A partial, or incomplete, Latin square of order is a matrix of order in which part of the cells are filled by the elements of a set of cardinality , but such that in every row and every column the elements of occur at most once. There are partial Latin squares that cannot be completed to a Latin square, for example,

An incomplete Latin square containing exactly elements can be completed to a Latin square. It is known that when the Cayley tables of two different groups of order differ from each other in at least places.

An infinite Latin square is an infinite matrix whose elements are natural numbers that occur in each row and each column exactly once.

There are a few generalizations of the concept of a Latin square to the multi-dimensional case. Thus, an -dimensional permutation cube of order is an -dimensional matrix

of order whose elements are the first natural numbers and which is such that for any the set

is a permutation of the first natural numbers. An -dimensional hypercube of order and class is an -dimensional matrix of order with elements belonging to a set of elements, each of which occurs times in the matrix, and in every -dimensional section of the matrix (that is, among the elements

where and the remaining indices run through all the values) it occurs times.


[1] V.N. Sachkov, "Combinatorial methods in discrete mathematics" , Moscow (1977) (In Russian)
[2] J. Dênes, "Latin squares and their applications" , Acad. Press (1974)
[3] M. Hall, "Combinatorial theory" , Blaisdell (1967)
[4] H.J. Ryser, "Combinatorial mathematics" , Carus Math. Monogr. , 14 , Math. Assoc. Amer. (1963)


The truth of the van der Waerden permanent conjecture (cf. Permanent) implies that

cf. [a1].

P.W. Shor (cf. [a2]) obtained the lower bound for the length of a partial transversal in a Latin square (of order ).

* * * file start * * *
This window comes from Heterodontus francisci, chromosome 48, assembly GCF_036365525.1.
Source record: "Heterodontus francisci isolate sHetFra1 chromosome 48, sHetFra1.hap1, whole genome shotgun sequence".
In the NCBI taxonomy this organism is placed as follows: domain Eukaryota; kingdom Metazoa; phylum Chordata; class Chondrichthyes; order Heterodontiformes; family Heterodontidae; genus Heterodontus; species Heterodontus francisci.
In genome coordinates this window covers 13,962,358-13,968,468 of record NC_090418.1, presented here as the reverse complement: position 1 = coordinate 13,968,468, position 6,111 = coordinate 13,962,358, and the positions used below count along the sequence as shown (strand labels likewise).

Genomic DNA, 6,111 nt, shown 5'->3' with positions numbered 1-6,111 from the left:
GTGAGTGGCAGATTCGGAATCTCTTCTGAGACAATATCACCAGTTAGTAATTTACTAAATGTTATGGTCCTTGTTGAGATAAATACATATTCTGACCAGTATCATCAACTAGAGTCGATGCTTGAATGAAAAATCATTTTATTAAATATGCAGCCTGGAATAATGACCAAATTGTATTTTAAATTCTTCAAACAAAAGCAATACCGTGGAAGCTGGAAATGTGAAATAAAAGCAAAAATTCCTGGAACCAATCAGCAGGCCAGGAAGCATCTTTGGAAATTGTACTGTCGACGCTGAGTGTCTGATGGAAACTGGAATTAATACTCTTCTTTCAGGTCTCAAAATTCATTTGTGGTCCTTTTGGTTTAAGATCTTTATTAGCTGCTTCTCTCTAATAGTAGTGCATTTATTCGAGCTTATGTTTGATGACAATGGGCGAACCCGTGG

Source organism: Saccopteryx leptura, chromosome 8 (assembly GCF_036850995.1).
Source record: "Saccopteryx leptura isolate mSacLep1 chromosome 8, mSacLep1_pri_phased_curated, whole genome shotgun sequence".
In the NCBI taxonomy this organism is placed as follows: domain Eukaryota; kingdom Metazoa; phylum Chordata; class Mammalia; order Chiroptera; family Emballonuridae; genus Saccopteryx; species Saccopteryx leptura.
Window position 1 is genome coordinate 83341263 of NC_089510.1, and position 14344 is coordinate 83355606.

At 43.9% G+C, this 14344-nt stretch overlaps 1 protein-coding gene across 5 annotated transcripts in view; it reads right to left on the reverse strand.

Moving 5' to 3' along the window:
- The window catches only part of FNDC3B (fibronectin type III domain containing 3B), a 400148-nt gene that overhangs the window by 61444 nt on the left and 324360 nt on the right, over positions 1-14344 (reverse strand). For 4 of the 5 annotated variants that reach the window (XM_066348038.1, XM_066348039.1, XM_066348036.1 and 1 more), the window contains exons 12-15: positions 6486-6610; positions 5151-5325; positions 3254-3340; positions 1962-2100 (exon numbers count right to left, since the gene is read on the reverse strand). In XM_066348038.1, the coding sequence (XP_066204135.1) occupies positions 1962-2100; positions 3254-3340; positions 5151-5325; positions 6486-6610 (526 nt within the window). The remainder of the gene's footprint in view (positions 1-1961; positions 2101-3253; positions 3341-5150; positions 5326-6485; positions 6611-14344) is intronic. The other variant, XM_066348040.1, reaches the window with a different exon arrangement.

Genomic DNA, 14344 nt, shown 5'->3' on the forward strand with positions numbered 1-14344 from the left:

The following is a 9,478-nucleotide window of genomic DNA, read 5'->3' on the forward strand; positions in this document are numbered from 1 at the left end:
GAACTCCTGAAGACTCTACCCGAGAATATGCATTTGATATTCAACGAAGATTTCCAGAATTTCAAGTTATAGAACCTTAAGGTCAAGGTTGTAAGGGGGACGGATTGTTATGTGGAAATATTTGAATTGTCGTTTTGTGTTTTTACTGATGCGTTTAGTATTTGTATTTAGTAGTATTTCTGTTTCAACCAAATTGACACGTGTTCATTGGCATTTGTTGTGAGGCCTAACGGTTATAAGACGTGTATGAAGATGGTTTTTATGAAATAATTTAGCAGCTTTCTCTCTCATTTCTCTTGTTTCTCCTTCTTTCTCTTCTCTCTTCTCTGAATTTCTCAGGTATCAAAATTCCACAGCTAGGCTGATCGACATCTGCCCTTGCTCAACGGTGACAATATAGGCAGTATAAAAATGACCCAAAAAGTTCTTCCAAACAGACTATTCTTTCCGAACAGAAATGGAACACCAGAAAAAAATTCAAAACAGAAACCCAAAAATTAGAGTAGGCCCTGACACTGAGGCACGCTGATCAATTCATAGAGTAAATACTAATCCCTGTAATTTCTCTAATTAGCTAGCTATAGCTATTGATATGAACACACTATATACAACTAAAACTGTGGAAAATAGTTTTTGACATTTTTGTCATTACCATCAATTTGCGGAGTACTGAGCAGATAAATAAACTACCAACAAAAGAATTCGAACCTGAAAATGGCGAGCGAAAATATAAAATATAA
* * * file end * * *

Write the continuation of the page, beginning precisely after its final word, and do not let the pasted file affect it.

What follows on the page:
The assertion that an incomplete Latin square containing exactly elements may be completed to a Latin square is known as the Evans conjecture. It was proved by B. Smetaniuk [a3].

For a recent survey on Latin squares see [a4].

For a discussion of the role of Latin squares and sets of mutually orthogonal Latin squares in the design of experiments cf. [a5].


[a1] R.M. Wilson, "Nonisomorphic Steiner triple systems" Math. Z. , 135 (1974) pp. 303–313
[a2] P.W. Shor, "A lower bound for the length of a partial transversal in a Latin square" J. Comb. Theory (A) , 33 (1982) pp. 1–8
[a3] B. Smetaniuk, "A new construction of Latin squares I: A proof of the Evans conjecture" Ars. Comb. , 11 (1981) pp. 155–172
[a4] D. Jungnickel, "Lateinische Quadrate, ihre Geometrien und ihre Gruppen" Jahresber. Deutsch. Math. Verein. , 86 (1984) pp. 69–108
[a5] A. Penfold Street, D.J. Street, "Combinatorics of experimental design" , Clarendon Press (1987)
How to Cite This Entry:
Latin square. Encyclopedia of Mathematics. URL:
This article was adapted from an original article by V.M. Mikheev (originator), which appeared in Encyclopedia of Mathematics - ISBN 1402006098. See original article